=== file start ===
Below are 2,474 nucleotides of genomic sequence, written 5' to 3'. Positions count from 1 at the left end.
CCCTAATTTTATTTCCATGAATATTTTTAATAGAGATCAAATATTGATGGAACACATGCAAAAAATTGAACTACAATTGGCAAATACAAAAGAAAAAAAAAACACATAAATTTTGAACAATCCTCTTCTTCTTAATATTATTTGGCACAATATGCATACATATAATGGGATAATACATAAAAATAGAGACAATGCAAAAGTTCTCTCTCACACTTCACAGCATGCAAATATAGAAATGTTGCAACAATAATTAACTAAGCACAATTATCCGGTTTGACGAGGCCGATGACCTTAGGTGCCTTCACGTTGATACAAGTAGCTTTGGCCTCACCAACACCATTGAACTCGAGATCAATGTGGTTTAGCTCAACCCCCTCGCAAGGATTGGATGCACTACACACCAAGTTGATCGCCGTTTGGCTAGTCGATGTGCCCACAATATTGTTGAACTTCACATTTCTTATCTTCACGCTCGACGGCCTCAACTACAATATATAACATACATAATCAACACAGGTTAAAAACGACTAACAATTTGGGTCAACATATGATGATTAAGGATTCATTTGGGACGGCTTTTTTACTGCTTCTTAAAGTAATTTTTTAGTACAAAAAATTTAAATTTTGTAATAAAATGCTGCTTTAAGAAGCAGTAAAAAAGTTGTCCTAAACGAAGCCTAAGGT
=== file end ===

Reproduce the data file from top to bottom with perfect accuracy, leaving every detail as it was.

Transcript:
Below are 2,474 nucleotides of genomic sequence, written 5' to 3'. Positions count from 1 at the left end.
CCCTAATTTTATTTCCATGAATATTTTTAATAGAGATCAAATATTGATGGAACACATGCAAAAAATTGAACTACAATTGGCAAATACAAAAGAAAAAAAAAACACATAAATTTTGAACAATCCTCTTCTTCTTAATATTATTTGGCACAATATGCATACATATAATGGGATAATACATAAAAATAGAGACAATGCAAAAGTTCTCTCTCACACTTCACAGCATGCAAATATAGAAATGTTGCAACAATAATTAACTAAGCACAATTATCCGGTTTGACGAGGCCGATGACCTTAGGTGCCTTCACGTTGATACAAGTAGCTTTGGCCTCACCAACACCATTGAACTCGAGATCAATGTGGTTTAGCTCAACCCCCTCGCAAGGATTGGATGCACTACACACCAAGTTGATCGCCGTTTGGCTAGTCGATGTGCCCACAATATTGTTGAACTTCACATTTCTTATCTTCACGCTCGACGGCCTCAACTACAATATATAACATACATAATCAACACAGGTTAAAAACGACTAACAATTTGGGTCAACATATGATGATTAAGGATTCATTTGGGACGGCTTTTTTACTGCTTCTTAAAGTAATTTTTTAGTACAAAAAATTTAAATTTTGTAATAAAATGCTGCTTTAAGAAGCAGTAAAAAAGTTGTCCTAAACGAAGCCTAAGGT